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MBio. 2013 Jul 30;4(4). pii: e00250-13. doi: 10.1128/mBio.00250-13.

Clade-specific virulence patterns of Mycobacterium tuberculosis complex strains in human primary macrophages and aerogenically infected mice.

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Microbial Interface Biology, Center for Clinical Studies, Research Center Borstel, Borstel, Germany.


In infection experiments with genetically distinct Mycobacterium tuberculosis complex (MTBC) strains, we identified clade-specific virulence patterns in human primary macrophages and in mice infected by the aerosol route, both reflecting relevant model systems. Exclusively human-adapted M. tuberculosis lineages, also termed clade I, comprising "modern" lineages, such as Beijing and Euro-American Haarlem strains, showed a significantly enhanced capability to grow compared to that of clade II strains, which include "ancient" lineages, such as, e.g., East African Indian or M. africanum strains. However, a simple correlation of inflammatory response profiles with strain virulence was not apparent. Overall, our data reveal three different pathogenic profiles: (i) strains of the Beijing lineage are characterized by low uptake, low cytokine induction, and a high replicative potential, (ii) strains of the Haarlem lineage by high uptake, high cytokine induction, and high growth rates, and (iii) EAI strains by low uptake, low cytokine induction, and a low replicative potential. Our findings have significant implications for our understanding of host-pathogen interaction and factors that modulate the outcomes of infections. Future studies addressing the underlying mechanisms and clinical implications need to take into account the diversity of both the pathogen and the host.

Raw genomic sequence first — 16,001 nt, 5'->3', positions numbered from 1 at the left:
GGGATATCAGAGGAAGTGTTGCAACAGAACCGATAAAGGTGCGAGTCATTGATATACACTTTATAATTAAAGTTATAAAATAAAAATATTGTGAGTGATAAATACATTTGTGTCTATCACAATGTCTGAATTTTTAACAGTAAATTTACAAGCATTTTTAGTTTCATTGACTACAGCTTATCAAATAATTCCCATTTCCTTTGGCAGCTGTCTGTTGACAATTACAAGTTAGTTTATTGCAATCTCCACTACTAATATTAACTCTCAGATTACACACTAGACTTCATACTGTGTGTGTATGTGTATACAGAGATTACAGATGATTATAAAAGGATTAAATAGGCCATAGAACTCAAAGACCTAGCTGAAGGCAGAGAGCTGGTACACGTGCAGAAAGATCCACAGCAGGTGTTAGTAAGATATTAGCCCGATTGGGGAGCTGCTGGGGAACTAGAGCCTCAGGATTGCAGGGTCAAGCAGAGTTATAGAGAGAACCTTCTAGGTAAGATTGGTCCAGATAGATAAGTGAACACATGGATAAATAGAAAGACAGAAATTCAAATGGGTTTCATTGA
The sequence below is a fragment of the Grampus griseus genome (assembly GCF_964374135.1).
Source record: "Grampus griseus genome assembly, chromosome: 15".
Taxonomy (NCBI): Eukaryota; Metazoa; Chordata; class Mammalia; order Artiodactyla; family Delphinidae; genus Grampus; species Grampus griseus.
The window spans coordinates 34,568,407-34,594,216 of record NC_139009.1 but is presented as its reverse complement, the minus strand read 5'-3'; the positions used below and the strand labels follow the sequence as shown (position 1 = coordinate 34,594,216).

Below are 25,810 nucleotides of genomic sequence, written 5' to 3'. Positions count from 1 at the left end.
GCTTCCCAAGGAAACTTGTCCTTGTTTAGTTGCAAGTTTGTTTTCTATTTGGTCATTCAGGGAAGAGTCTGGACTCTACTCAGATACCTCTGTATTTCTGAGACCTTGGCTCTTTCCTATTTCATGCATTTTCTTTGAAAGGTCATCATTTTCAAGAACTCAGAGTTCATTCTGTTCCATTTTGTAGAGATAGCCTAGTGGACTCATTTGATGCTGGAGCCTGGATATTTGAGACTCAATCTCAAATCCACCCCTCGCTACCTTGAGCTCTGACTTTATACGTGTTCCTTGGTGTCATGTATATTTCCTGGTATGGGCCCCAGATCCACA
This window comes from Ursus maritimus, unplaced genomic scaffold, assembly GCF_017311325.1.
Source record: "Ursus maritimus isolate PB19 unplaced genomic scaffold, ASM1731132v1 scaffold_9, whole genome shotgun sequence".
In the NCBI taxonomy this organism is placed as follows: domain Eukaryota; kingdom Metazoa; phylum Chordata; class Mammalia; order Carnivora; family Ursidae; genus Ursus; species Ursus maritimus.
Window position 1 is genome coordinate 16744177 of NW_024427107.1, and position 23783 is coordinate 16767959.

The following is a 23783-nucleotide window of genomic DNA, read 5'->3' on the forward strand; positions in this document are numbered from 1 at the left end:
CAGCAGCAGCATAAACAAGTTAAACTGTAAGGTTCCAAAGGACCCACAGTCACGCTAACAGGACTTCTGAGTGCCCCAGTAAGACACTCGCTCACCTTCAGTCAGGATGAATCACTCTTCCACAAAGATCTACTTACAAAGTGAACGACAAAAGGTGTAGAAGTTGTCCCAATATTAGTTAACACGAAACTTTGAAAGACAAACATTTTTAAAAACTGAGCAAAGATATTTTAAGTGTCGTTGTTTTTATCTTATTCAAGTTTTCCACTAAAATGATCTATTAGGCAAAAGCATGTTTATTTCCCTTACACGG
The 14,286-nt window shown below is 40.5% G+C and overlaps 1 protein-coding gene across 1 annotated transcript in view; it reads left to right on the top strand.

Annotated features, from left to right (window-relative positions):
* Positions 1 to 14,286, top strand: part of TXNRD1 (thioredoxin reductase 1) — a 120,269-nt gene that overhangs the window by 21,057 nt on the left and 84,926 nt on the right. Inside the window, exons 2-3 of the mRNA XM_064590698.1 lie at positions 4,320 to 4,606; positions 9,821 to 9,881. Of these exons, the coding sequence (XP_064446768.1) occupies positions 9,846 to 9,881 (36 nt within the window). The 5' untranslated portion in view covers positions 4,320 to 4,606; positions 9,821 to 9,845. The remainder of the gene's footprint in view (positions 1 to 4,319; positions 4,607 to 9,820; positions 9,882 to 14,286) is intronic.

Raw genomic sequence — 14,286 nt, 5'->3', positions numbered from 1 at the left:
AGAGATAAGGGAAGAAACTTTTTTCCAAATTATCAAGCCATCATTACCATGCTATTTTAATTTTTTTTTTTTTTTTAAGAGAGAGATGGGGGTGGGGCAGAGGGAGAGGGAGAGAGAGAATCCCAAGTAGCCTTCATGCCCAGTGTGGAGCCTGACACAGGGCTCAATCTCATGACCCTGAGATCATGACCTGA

Clinical strains of the Mycobacterium tuberculosis complex (MTBC) are genetically more diverse than previously anticipated. Our analysis of mycobacterial growth characteristics in primary human macrophages and aerogenically infected mice shows that the MTBC genetic differences translate into pathogenic differences in the interaction with the host. Our study reveals for the first time that "TB is not TB," if put in plain terms. We are convinced that it is very unlikely that a single molecular mechanism may explain the observed effects. Our study refutes the hypothesis that there is a simple correlation between cytokine induction as a single functional parameter of host interaction and mycobacterial virulence. Instead, careful consideration of strain- and lineage-specific characteristics must guide our attempts to decipher what determines the pathological potential and thus the outcomes of infection with MTBC, one of the most important human pathogens.

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